Australian Trevor Bayliss has been appointed as the new head coach of England ahead of this year’s Ashes series, the England and Wales Cricket Board (ECB) announced on Tuesday.
The 52-year-old former Sri Lanka coach succeeds the sacked Peter Moores, having been preferred to his compatriot Jason Gillespie, the Yorkshire coach, who was the initial favourite for the job.
“Trevor has an outstanding record as coach, has global experience and is very highly regarded in the game,” said the ECB’s director of cricket Andrew Strauss in a press release.
Currently coach of New South Wales, Bayliss will take charge of England in time for the start of their home Ashes series against Australia in July.
“He has proved himself in both domestic and international cricket, has a strong reputation for man-management and has shown how to build winning teams in all three formats,” Strauss added.
“His expertise in the shorter forms of the game will be vital as we build towards three major ICC events over the next four years; the ICC World T20 tournament in India in 2016 and the ICC Champions Trophy and ICC Cricket World Cup, which will be staged in England and Wales in 2017 and 2019 respectively.”
Strauss confirmed that Bayliss will work alongside current caretaker coach Paul Farbrace, who steered England to a stirring 124-run win over New Zealand in the first Test at Lord’s, which concluded on Monday.
Farbrace will remain in charge for the second Test at Headingley, starting on Friday, and the following limited-overs matches.
Bayliss worked with Farbrace during his time as coach of Sri Lanka, who he led to the final of the 2011 World Cup.
He has also guided New South Wales to two Sheffield Shield titles in Australia, won two Indian Premier League titles with the Kolkata Knight Riders and won the Australian Big Bash and Champions League with Sydney Sixers.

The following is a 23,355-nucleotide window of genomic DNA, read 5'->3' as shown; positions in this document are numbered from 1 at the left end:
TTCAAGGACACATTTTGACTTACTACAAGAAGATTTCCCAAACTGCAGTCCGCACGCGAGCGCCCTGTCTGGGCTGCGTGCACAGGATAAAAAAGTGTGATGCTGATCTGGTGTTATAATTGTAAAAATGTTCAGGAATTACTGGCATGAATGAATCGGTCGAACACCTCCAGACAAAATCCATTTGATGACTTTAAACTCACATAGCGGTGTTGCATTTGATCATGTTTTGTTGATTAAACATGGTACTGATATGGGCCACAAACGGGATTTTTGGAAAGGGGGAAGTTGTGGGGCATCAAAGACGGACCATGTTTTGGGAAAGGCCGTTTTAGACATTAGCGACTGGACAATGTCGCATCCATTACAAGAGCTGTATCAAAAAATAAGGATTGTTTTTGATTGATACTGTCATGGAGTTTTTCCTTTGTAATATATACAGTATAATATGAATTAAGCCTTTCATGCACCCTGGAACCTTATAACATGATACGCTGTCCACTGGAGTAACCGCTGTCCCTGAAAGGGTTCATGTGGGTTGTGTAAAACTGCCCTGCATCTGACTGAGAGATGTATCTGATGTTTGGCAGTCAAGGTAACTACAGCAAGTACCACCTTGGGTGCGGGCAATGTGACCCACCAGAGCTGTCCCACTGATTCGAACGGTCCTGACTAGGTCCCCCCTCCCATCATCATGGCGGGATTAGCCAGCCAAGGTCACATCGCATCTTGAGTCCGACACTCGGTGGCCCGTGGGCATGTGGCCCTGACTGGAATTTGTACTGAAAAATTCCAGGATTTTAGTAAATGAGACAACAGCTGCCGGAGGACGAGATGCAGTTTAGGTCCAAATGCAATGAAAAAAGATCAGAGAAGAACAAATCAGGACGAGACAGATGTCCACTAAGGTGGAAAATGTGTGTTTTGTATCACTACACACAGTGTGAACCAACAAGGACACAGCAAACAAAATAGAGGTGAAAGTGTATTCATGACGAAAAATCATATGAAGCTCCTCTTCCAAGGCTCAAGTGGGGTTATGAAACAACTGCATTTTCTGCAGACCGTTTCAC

“It’s an honour to be appointed England coach,” said Bayliss, who becomes England’s first Australian coach.
– Ashes objective –
He added: “There’s a great opportunity to help (Test captain) Alastair Cook and (one-day captain) Eoin Morgan shape the direction and development of their respective teams.
“I am also looking forward to working alongside Paul Farbrace once again as we have a similar outlook on the game, get on well after two years working together and have kept in touch.”
In appointing Bayliss, the ECB will hope to draw a line beneath a turbulent few weeks that saw Moores sacked before Strauss attracted criticism for ending Kevin Pietersen’s dream of an international recall.
Bayliss’s first mission will be to avenge England’s 5-0 Ashes whitewash against his home country in 2013-14, starting with the first Test in Cardiff on July 8.
Bayliss, a former middle-order batsman, added: “What particularly excites me about the role is the chance to work with a very talented group of players.
“I firmly believe that the team has a bright future and I’ll be doing everything I can to help them realise their potential and achieve success on a consistent basis.”
Former England captain Strauss, who was appointed in the shake-up that saw Moores lose his job, expressed confidence that in overlooking Gillespie in favour of Bayliss, the ECB had made the right choice.
“This has been a very competitive recruitment process and we’re grateful to all of the candidates who showed their interest in this role,” he said. “I’m excited to have him on board.”
New South Wales wished Bayliss all the best, with chief executive Andrew Jones saying in a statement that he had made “an outstanding contribution to NSW cricket” and left “with our blessing”.
Former Australia batsman Marcus North told BBC Radio 5 Live: “He’s so well respected in Australia. His record speaks for itself.
“There will be a few jokes going round, but everyone in Australia will wish him all the best.”